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GAWEN STEASY but I need the used memory of my program and then the execution time doesn't help 😉
GAWEN STEASY that helps to get the time the program used to execute the code between two points. I want to get the used memory of the hole program without using calloc() for each used variable. But maybe I have to use calloc() this way.. 🤔
Maybe this two links help: https://stackoverflow.com/questions/63166/how-to-determine-cpu-and-memory-consumption-from-inside-a-process#64166 https://stackoverflow.com/questions/669438/how-to-get-memory-usage-at-runtime-using-c
BootInk I think that is a possible solution to realize that. But if you are using array lists you have to document the number of elements of that list. I'll try a solution and when I'm ready I'll post it here.
This thread might help you https://www.sololearn.com/discuss/1923548/?ref=app
Worm std::chrono is used for getting execution time, you can see that in the link of the thread.
The more number of times you use that specific pointer; each time it is updated to a new value. Just make sure you do all your modifications before free(), After which the used up memory is actually released and there is no particular scope to refer to it thereby
I may be wrong, and this might be entirely unrelated to your question, but couldn't you implement a container (queue, list, etc) containing the pointers to all the variables, and update that whenever a new variable/pointer is created (or destroyed)? Then, when you want to retrieve the amount of memory at runtime, you could call a function that iterates through the container, de-referencing and calling the sizeof() function on each element, adding the result to an accumulator variable. If you're wanting a library function on this, I'm afraid I can't help on that.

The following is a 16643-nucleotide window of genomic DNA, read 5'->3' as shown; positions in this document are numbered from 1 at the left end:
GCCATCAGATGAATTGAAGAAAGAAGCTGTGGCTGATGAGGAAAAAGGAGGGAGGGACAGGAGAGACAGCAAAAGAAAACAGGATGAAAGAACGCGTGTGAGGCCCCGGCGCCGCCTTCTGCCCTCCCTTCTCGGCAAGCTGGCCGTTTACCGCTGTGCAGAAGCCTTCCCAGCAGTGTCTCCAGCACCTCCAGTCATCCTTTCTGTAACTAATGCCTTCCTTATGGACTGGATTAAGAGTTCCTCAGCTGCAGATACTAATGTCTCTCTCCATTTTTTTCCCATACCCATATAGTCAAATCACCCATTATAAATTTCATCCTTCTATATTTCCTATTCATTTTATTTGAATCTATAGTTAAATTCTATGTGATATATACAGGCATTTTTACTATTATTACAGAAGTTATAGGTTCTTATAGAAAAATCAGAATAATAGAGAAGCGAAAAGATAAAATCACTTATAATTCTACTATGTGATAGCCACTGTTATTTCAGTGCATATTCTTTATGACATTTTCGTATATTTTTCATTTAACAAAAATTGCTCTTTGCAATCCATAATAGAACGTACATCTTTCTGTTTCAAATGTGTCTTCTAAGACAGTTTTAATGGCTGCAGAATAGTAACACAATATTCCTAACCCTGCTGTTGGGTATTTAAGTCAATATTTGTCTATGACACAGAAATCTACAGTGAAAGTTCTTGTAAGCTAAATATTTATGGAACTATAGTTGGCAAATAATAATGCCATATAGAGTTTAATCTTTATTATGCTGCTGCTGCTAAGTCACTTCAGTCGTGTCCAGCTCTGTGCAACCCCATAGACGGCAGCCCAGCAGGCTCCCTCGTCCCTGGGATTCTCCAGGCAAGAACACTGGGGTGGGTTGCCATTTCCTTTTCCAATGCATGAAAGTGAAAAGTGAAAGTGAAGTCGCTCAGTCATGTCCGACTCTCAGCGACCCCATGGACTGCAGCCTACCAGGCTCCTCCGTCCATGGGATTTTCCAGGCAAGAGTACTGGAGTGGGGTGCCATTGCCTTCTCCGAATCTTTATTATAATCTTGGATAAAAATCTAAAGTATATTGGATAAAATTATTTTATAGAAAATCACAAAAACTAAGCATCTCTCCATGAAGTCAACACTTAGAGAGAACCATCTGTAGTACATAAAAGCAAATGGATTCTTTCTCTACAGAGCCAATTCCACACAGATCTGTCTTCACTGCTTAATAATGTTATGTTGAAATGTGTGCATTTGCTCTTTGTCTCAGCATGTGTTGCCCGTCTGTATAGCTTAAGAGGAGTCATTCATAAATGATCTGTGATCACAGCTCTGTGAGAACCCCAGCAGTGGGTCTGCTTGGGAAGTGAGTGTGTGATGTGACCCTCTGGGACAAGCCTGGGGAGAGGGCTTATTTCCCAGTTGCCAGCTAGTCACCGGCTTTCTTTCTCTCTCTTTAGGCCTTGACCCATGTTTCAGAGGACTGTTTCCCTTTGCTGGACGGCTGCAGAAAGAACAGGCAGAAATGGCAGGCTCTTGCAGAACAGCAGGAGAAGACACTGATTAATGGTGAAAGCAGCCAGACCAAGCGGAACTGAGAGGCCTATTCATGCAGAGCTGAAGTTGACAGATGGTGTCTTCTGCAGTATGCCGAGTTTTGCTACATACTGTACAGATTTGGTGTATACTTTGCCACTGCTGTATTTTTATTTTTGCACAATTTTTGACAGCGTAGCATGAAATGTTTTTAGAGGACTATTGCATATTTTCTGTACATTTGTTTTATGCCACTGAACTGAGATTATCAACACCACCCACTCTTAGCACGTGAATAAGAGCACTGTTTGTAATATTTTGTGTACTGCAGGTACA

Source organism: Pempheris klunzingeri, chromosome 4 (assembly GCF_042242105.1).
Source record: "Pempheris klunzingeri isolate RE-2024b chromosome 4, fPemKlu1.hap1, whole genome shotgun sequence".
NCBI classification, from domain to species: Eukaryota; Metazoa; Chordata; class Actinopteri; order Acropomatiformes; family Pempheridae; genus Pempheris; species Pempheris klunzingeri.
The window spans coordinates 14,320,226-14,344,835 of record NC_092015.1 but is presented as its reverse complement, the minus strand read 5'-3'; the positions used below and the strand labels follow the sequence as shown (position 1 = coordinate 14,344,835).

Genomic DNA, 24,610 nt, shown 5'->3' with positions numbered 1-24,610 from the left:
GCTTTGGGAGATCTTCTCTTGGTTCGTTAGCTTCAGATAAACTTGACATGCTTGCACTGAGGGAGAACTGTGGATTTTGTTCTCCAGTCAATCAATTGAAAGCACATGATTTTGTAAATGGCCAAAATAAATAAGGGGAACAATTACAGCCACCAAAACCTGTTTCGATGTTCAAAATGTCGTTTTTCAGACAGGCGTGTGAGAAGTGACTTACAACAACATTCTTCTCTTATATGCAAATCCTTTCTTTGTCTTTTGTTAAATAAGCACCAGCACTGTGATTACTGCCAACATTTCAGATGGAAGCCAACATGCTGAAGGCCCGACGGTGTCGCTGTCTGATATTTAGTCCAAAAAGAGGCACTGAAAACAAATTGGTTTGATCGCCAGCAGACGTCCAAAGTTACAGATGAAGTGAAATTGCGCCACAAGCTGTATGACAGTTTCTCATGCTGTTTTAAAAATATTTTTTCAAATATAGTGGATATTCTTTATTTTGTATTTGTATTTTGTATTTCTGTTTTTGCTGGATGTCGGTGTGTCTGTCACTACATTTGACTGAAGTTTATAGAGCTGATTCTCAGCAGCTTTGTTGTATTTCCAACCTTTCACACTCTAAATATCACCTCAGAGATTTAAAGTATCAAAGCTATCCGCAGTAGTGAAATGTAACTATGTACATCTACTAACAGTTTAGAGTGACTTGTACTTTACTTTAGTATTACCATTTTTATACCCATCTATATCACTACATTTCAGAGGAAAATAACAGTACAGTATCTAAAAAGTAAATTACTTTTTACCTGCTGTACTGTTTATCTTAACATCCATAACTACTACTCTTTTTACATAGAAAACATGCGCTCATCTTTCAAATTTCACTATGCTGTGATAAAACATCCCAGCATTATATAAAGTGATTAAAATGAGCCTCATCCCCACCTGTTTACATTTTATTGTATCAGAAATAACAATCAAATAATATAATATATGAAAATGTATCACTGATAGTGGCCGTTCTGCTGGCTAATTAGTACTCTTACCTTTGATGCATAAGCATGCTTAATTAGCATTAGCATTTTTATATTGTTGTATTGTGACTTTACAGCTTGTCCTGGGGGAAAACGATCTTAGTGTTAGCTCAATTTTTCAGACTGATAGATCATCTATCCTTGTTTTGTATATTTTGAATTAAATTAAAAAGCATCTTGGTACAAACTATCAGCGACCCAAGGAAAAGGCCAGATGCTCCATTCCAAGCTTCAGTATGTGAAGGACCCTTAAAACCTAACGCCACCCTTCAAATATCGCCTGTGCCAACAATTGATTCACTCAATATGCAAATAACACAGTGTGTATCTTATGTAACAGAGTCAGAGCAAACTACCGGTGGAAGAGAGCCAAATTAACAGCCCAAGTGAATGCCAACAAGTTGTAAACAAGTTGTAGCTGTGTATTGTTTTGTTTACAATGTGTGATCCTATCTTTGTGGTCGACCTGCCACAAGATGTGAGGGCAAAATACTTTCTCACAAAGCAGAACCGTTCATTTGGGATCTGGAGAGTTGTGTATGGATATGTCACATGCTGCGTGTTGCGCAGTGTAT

Try studying the std:list object here: http://www.cplusplus.com/reference/list/list/list/. Lists do require a starting size for each list object you make, but as you add new elements to the objects, they can dynamically change their size. However, each object is still restricted to their type, whether they are builtins, or user defined classes or structs. If you decide to use 'new' to dynamically allocate memory, for example, it would have to be the same pointer type as those already found within the list. So, you can't put a int in a float list, or you can't put a user defined object within a builtin list. Hope this helps somewhat. I've decided to study the std library for C++, and found this along the way.